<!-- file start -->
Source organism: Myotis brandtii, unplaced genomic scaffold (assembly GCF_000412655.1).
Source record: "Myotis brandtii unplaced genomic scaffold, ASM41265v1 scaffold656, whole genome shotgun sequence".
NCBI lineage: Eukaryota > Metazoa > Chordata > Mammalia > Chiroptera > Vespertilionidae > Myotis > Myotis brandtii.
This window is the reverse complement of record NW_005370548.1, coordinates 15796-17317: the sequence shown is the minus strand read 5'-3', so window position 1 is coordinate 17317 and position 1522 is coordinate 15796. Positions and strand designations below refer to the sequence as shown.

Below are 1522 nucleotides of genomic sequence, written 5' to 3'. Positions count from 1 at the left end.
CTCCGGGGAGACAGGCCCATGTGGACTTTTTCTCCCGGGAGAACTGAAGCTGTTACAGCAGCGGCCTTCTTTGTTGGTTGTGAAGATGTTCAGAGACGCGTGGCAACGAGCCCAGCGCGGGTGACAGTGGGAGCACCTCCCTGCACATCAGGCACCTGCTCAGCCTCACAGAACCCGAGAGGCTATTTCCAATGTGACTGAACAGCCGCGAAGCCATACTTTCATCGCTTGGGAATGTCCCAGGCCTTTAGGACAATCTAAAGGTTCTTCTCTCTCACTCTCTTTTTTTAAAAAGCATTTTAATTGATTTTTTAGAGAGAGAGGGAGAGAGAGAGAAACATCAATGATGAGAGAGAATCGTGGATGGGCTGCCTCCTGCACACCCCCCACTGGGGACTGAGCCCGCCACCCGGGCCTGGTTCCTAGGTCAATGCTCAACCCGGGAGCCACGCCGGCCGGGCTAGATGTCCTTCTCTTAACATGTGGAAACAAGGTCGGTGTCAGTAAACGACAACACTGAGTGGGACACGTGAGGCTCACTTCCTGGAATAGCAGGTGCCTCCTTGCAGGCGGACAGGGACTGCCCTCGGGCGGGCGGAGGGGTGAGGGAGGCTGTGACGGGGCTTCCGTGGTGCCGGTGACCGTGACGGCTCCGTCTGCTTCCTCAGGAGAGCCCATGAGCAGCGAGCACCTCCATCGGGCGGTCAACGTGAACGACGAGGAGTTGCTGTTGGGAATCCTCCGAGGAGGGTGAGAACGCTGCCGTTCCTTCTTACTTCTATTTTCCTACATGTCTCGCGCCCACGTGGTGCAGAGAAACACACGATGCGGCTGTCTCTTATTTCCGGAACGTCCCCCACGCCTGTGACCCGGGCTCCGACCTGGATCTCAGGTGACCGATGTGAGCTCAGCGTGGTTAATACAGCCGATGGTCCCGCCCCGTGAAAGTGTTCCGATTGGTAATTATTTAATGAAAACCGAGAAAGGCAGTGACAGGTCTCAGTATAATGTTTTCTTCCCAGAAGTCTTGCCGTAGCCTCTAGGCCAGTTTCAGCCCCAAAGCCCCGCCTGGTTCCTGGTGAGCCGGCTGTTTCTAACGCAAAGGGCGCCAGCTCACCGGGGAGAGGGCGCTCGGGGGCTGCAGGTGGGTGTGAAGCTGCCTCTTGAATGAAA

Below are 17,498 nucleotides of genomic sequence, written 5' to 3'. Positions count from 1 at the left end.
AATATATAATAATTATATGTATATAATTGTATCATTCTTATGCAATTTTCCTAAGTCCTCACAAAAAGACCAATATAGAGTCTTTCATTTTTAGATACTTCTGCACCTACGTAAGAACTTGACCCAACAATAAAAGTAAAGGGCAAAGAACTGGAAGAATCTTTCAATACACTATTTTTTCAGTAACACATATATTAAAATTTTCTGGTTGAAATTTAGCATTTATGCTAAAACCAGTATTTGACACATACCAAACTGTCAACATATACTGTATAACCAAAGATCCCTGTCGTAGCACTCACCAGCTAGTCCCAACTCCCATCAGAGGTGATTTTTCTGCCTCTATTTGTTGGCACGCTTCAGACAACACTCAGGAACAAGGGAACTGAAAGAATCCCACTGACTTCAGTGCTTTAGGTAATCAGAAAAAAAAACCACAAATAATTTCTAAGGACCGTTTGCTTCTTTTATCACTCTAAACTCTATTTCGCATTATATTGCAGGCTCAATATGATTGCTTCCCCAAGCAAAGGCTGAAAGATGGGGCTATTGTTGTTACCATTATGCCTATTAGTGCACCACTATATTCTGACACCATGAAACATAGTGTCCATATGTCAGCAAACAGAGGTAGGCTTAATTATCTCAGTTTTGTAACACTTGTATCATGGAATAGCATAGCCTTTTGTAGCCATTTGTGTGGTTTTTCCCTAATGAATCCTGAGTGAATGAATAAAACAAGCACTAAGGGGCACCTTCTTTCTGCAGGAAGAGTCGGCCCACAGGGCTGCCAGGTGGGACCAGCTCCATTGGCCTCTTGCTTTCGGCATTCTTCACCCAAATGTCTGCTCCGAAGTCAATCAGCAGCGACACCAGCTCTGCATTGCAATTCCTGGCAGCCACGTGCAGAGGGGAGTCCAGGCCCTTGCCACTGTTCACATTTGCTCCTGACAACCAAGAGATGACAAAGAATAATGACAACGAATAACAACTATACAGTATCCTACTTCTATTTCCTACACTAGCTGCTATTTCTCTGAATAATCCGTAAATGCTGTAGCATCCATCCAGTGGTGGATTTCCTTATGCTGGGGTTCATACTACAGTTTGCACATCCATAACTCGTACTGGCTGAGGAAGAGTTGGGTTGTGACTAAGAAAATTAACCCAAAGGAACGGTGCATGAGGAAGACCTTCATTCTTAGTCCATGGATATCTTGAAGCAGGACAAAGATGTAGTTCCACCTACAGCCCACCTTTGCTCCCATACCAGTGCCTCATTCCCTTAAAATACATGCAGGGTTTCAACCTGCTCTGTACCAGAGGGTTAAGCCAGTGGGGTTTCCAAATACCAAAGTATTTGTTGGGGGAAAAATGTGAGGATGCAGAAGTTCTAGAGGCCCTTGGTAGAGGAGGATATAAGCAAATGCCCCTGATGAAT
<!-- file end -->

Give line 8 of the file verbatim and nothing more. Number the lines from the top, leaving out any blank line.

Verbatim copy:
AATATATAATAATTATATGTATATAATTGTATCATTCTTATGCAATTTTCCTAAGTCCTCACAAAAAGACCAATATAGAGTCTTTCATTTTTAGATACTTCTGCACCTACGTAAGAACTTGACCCAACAATAAAAGTAAAGGGCAAAGAACTGGAAGAATCTTTCAATACACTATTTTTTCAGTAACACATATATTAAAATTTTCTGGTTGAAATTTAGCATTTATGCTAAAACCAGTATTTGACACATACCAAACTGTCAACATATACTGTATAACCAAAGATCCCTGTCGTAGCACTCACCAGCTAGTCCCAACTCCCATCAGAGGTGATTTTTCTGCCTCTATTTGTTGGCACGCTTCAGACAACACTCAGGAACAAGGGAACTGAAAGAATCCCACTGACTTCAGTGCTTTAGGTAATCAGAAAAAAAAACCACAAATAATTTCTAAGGACCGTTTGCTTCTTTTATCACTCTAAACTCTATTTCGCATTATATTGCAGGCTCAATATGATTGCTTCCCCAAGCAAAGGCTGAAAGATGGGGCTATTGTTGTTACCATTATGCCTATTAGTGCACCACTATATTCTGACACCATGAAACATAGTGTCCATATGTCAGCAAACAGAGGTAGGCTTAATTATCTCAGTTTTGTAACACTTGTATCATGGAATAGCATAGCCTTTTGTAGCCATTTGTGTGGTTTTTCCCTAATGAATCCTGAGTGAATGAATAAAACAAGCACTAAGGGGCACCTTCTTTCTGCAGGAAGAGTCGGCCCACAGGGCTGCCAGGTGGGACCAGCTCCATTGGCCTCTTGCTTTCGGCATTCTTCACCCAAATGTCTGCTCCGAAGTCAATCAGCAGCGACACCAGCTCTGCATTGCAATTCCTGGCAGCCACGTGCAGAGGGGAGTCCAGGCCCTTGCCACTGTTCACATTTGCTCCTGACAACCAAGAGATGACAAAGAATAATGACAACGAATAACAACTATACAGTATCCTACTTCTATTTCCTACACTAGCTGCTATTTCTCTGAATAATCCGTAAATGCTGTAGCATCCATCCAGTGGTGGATTTCCTTATGCTGGGGTTCATACTACAGTTTGCACATCCATAACTCGTACTGGCTGAGGAAGAGTTGGGTTGTGACTAAGAAAATTAACCCAAAGGAACGGTGCATGAGGAAGACCTTCATTCTTAGTCCATGGATATCTTGAAGCAGGACAAAGATGTAGTTCCACCTACAGCCCACCTTTGCTCCCATACCAGTGCCTCATTCCCTTAAAATACATGCAGGGTTTCAACCTGCTCTGTACCAGAGGGTTAAGCCAGTGGGGTTTCCAAATACCAAAGTATTTGTTGGGGGAAAAATGTGAGGATGCAGAAGTTCTAGAGGCCCTTGGTAGAGGAGGATATAAGCAAATGCCCCTGATGAAT